Casino expansion and other forms of gambling may return from the legislative dead in Alabama. An omnibus gaming bill sailed through the House of Representatives, only to collide with a competing bill in the state Senate. “This is after a series of starts last week in committee that did not have quorum at times and then did not have a finalized bill,” Bussmann elaborated. He went on to say that all components (including a state lottery) would have to make it into the final bill or else they’ll be dead for as many as 10 years.

“Voters appear to be supportive of not only allowing gaming, but cleaning up the illegal operators in the market, but the catch will be in the details that are finally decided by the legislature should a compromise be developed,” Bussmann reported. He added that unlawful gambling needed to be dealt with in the enabling legislation, as well as pleasing the incumbent operators, the Poarch Band of Creek Indians. However, the pundit said he was “optimistic” that a compromise could be achieved and moved to the voters.

Another state where expansion had been resurrected is Maine. Igaming appeared dead, only to be revived late last month. “While the current bill still has obstacles ahead, this may be one of two chances for igaming this year, since New York looks all but lost,” Bussmann wrote. He added, “Continue to watch this smaller state.”

Igaming “appears dead” in New York. Although there is a shortfall in the budget submitted by Gov. Kathy Hochul, she didn’t designate any igaming funds to plug the gap, which blunted legislative momentum. Also delayed are the approval of three New York City casinos and the $1.5 billion in fees they would pay. “It’s a process that has had over 1,000 questions submitted over the last 14 months, 400 of which still need answering,” Bussmann wrote.

The analyst wasn’t optimistic that any Gotham megaresort licenses would be issued before 2025. He added, “That may be delayed further if the past 14 months and history are any indication.”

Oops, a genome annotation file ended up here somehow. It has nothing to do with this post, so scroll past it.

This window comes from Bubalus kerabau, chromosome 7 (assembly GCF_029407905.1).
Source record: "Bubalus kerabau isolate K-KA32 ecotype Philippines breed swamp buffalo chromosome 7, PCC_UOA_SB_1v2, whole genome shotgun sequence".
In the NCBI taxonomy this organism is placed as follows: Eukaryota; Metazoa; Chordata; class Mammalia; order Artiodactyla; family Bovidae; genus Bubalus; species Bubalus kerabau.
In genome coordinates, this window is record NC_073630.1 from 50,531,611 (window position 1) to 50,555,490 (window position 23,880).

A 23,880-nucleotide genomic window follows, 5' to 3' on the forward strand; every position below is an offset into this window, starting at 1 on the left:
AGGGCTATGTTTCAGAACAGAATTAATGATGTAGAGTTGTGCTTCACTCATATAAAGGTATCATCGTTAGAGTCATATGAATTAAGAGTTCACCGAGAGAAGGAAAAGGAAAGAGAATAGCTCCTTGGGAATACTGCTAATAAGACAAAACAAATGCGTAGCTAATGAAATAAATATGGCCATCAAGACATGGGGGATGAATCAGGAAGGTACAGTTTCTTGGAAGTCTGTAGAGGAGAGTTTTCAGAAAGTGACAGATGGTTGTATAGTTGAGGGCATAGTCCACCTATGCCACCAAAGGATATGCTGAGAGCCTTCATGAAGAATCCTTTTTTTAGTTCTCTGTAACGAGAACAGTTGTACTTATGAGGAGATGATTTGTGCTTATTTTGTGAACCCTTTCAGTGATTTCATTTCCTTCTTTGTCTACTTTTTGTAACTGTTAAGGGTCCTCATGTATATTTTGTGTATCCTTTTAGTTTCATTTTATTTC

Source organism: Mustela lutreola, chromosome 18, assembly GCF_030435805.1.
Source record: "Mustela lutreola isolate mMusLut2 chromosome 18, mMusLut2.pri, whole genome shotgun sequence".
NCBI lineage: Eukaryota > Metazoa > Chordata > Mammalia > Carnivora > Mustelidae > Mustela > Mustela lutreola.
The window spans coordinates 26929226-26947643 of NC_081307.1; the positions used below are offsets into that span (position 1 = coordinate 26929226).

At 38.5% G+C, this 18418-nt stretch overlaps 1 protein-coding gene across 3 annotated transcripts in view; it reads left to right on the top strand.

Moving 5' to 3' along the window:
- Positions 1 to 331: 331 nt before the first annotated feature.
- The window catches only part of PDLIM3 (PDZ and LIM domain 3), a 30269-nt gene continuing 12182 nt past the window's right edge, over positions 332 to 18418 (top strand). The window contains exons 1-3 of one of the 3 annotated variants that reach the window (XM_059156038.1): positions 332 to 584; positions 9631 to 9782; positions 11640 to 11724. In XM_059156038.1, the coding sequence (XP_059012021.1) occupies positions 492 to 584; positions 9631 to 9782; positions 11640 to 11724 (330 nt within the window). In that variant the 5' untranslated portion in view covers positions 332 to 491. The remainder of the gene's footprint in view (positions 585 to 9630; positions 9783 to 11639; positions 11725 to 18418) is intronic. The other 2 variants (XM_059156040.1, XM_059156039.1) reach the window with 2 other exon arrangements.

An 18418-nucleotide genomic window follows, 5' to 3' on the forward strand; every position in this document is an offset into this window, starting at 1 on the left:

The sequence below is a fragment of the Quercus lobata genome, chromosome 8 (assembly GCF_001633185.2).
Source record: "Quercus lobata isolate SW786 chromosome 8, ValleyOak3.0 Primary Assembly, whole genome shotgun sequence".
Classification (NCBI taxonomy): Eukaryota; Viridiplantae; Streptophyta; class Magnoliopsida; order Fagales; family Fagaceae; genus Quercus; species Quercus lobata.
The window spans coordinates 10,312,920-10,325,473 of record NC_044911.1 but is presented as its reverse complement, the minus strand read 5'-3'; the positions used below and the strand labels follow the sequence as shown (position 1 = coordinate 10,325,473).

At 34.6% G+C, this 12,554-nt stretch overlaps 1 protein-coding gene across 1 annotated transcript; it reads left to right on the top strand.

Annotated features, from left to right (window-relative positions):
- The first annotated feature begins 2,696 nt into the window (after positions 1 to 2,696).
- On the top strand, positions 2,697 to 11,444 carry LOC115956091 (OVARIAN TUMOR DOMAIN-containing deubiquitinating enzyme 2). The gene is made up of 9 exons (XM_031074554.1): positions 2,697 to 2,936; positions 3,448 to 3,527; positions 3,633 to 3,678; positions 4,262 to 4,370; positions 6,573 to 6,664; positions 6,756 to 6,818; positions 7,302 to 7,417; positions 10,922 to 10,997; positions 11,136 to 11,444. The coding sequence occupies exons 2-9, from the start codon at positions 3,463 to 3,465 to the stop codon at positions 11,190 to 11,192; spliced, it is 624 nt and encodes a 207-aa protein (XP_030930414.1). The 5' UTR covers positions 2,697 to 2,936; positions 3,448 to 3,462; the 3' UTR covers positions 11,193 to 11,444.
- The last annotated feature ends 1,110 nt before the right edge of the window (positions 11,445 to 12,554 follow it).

Maryland was seen as moving both backward and forward on gambling expansion — backward in that betting on college sports will soon be outlawed and forward in the sense that igaming is being contemplated by both chambers of the legislature. It’s a “tale of two committees, with the House seemingly inquisitive and the Senate just listening to testimony.”

Bussmann argued that igaming actually increased industry jobs where legalized, contrary to the cannibalization fears being raised in the Free State. Although a clear indication of which way the legislature would go wasn’t visible, Bussmann noted that “the desire for funds continues to grow,” which will either mean new taxes or “significant” cuts in Maryland’s government spending.

Skill games are present in Nebraska, but not in legitimized form. Thus, the Nebraska Legislature is pondering legalizing, regulating, and taxing them (at five percent). Nebraska needs more revenue, so Bussmann thought this would pass, as will a bill to more closely oversee the Racing & Gaming Commission.

Although the Virginia Legislature hasn’t fully approved a casino referendum for Petersburg, that city has begun shopping for a potential resort developer. A competing bid from northern Virginia was less fortunate. Recalled Bussmann, while that area “has always offered the biggest revenue opportunity for the Commonwealth, the politics make it difficult and it will take several sessions to get this as a location before it then has to pass the voters.”

While skill games were recently banished from the Cavalier State by court order, the legislature is looking to bring them back. A bill to that effect is headed to the desk of Gov. Glenn Youngkin. Bussmann approved, adding that Virginia will probably see the reinstitution of these slot-like devices, 1o per truck stop and four per individual business.

Among the situations hanging fire was the fate of the District of Columbia’s much-criticized GamebetDC sports-betting platform. Some people hope to banish its operator, Intralot. Bussmann reported, “Debate continues to happen in hopes of a competitive market where multiple operators would be allowed … as they are in neighboring states of Maryland and Virginia.”

The Mississippi Legislature, meanwhile, “continues to evaluate” online sports betting. Despite “limited opposition” in the State House, Bussmann was of the opinion it would pass.